Kenyon Review has just published my review of Fady Joudah’s latest book.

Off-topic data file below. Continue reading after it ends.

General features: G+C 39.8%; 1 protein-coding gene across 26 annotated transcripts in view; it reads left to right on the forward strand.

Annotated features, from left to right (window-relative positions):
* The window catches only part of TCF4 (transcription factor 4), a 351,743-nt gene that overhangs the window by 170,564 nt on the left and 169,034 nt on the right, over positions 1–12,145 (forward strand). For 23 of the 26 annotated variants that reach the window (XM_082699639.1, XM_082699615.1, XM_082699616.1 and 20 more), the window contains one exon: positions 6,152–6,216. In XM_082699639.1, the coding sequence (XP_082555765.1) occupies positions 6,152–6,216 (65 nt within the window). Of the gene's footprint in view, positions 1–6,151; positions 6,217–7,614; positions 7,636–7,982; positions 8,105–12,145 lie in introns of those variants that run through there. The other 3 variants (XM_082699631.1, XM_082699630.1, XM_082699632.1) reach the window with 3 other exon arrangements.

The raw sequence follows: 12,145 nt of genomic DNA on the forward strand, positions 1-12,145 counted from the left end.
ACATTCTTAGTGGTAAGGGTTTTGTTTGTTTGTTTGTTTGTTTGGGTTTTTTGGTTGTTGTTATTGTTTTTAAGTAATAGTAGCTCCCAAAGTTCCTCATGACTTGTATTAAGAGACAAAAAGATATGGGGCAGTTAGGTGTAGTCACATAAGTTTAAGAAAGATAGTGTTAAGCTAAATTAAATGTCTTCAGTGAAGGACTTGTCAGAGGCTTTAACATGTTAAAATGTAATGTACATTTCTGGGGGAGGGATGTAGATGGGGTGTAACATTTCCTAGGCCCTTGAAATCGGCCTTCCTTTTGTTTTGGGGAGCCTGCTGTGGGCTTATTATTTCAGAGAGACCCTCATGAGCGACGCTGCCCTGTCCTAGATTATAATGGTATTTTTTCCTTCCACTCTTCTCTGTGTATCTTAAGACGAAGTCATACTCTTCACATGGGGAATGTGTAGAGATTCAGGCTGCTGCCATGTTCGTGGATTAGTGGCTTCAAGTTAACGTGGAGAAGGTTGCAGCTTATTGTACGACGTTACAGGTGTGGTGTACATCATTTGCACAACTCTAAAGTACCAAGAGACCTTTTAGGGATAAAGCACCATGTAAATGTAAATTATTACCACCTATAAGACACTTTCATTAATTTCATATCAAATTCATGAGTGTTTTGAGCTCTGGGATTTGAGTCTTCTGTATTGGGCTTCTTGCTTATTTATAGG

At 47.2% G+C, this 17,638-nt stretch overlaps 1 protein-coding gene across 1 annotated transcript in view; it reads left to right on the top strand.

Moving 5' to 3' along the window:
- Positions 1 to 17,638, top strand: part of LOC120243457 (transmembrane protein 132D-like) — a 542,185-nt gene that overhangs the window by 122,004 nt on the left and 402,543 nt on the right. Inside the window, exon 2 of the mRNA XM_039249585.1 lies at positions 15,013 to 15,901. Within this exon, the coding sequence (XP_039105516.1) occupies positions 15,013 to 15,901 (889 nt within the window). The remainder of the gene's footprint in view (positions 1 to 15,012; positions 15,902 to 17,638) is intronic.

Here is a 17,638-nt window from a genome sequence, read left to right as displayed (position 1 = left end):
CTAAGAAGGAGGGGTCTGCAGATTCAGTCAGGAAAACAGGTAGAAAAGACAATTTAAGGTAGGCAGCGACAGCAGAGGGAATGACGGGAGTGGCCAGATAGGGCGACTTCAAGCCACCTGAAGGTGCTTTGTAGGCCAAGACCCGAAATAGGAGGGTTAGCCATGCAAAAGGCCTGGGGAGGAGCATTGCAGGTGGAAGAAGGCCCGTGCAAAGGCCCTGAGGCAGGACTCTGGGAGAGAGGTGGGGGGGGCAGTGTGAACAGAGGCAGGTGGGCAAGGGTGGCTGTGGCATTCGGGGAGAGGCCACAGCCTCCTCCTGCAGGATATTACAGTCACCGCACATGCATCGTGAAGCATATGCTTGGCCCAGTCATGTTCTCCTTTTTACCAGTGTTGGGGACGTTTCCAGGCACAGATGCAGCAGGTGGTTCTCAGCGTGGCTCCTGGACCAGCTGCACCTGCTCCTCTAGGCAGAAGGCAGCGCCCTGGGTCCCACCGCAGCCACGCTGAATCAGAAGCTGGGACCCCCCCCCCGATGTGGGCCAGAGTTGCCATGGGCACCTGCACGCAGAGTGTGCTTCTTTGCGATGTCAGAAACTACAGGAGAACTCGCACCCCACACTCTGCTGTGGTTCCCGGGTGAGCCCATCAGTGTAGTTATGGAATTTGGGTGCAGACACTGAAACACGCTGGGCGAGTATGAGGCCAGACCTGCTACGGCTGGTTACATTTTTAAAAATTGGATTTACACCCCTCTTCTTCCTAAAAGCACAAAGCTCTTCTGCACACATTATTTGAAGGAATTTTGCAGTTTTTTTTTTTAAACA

The review begins, “Fady Joudah’s “Traditional Anger (in the Sonora)” exemplifies two currents that run through his books: profound compassion and enigmatic phrasing. This poem—from the May/June 2016 issue of Kenyon Review, now included in Joudah’s latest collection Footnotes in the Order of Disappearance—opens with a seemingly-simple question: “Because you wait for what you asked for / how lonely is pleasure?” Though the title signals anger, this question belies a level of nonjudgment. This query—at what price do we get what we (think we) want—could apply to numerous situations, and it therefore touches the core of what it means to follow desire. This is one great joy of reading Joudah’s poems: we’re presented with snapshots from a life—walking in the desert, or a spider’s web spun in the handlebars of a bicycle—which get recounted and examined with philosophical and meditative intensity.”